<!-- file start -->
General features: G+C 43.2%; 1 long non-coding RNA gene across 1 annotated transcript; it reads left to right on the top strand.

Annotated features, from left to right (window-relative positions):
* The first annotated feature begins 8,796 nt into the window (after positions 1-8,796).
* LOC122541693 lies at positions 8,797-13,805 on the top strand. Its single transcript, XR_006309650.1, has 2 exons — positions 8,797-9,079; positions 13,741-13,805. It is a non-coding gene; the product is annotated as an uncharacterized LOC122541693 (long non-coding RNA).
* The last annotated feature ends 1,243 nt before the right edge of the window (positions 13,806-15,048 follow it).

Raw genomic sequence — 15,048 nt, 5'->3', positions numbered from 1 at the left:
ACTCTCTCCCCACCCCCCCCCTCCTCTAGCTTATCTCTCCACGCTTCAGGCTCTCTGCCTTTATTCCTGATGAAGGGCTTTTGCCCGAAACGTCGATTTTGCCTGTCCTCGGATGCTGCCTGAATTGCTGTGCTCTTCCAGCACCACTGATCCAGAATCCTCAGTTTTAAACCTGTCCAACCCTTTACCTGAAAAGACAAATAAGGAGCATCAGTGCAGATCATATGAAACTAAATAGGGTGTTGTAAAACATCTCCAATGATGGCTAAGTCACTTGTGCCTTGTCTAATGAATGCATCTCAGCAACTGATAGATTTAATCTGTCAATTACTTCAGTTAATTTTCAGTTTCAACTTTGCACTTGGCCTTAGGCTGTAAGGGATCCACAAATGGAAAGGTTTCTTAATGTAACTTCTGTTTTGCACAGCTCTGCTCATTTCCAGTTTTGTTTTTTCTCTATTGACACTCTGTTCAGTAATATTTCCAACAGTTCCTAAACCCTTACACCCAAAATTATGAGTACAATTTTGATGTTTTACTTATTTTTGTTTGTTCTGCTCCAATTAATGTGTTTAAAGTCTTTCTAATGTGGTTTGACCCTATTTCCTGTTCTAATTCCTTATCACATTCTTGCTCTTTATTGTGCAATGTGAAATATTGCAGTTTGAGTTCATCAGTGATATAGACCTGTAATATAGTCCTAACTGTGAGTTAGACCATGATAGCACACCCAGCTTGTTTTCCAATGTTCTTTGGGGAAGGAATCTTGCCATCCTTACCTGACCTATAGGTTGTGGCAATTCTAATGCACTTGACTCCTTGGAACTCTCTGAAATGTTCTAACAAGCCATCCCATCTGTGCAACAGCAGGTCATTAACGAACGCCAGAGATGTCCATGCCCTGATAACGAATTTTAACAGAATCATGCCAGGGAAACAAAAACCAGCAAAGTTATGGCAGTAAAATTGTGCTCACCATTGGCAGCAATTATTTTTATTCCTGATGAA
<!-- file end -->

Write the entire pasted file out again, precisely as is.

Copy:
General features: G+C 43.2%; 1 long non-coding RNA gene across 1 annotated transcript; it reads left to right on the top strand.

Annotated features, from left to right (window-relative positions):
* The first annotated feature begins 8,796 nt into the window (after positions 1-8,796).
* LOC122541693 lies at positions 8,797-13,805 on the top strand. Its single transcript, XR_006309650.1, has 2 exons — positions 8,797-9,079; positions 13,741-13,805. It is a non-coding gene; the product is annotated as an uncharacterized LOC122541693 (long non-coding RNA).
* The last annotated feature ends 1,243 nt before the right edge of the window (positions 13,806-15,048 follow it).

Raw genomic sequence — 15,048 nt, 5'->3', positions numbered from 1 at the left:
ACTCTCTCCCCACCCCCCCCCTCCTCTAGCTTATCTCTCCACGCTTCAGGCTCTCTGCCTTTATTCCTGATGAAGGGCTTTTGCCCGAAACGTCGATTTTGCCTGTCCTCGGATGCTGCCTGAATTGCTGTGCTCTTCCAGCACCACTGATCCAGAATCCTCAGTTTTAAACCTGTCCAACCCTTTACCTGAAAAGACAAATAAGGAGCATCAGTGCAGATCATATGAAACTAAATAGGGTGTTGTAAAACATCTCCAATGATGGCTAAGTCACTTGTGCCTTGTCTAATGAATGCATCTCAGCAACTGATAGATTTAATCTGTCAATTACTTCAGTTAATTTTCAGTTTCAACTTTGCACTTGGCCTTAGGCTGTAAGGGATCCACAAATGGAAAGGTTTCTTAATGTAACTTCTGTTTTGCACAGCTCTGCTCATTTCCAGTTTTGTTTTTTCTCTATTGACACTCTGTTCAGTAATATTTCCAACAGTTCCTAAACCCTTACACCCAAAATTATGAGTACAATTTTGATGTTTTACTTATTTTTGTTTGTTCTGCTCCAATTAATGTGTTTAAAGTCTTTCTAATGTGGTTTGACCCTATTTCCTGTTCTAATTCCTTATCACATTCTTGCTCTTTATTGTGCAATGTGAAATATTGCAGTTTGAGTTCATCAGTGATATAGACCTGTAATATAGTCCTAACTGTGAGTTAGACCATGATAGCACACCCAGCTTGTTTTCCAATGTTCTTTGGGGAAGGAATCTTGCCATCCTTACCTGACCTATAGGTTGTGGCAATTCTAATGCACTTGACTCCTTGGAACTCTCTGAAATGTTCTAACAAGCCATCCCATCTGTGCAACAGCAGGTCATTAACGAACGCCAGAGATGTCCATGCCCTGATAACGAATTTTAACAGAATCATGCCAGGGAAACAAAAACCAGCAAAGTTATGGCAGTAAAATTGTGCTCACCATTGGCAGCAATTATTTTTATTCCTGATGAA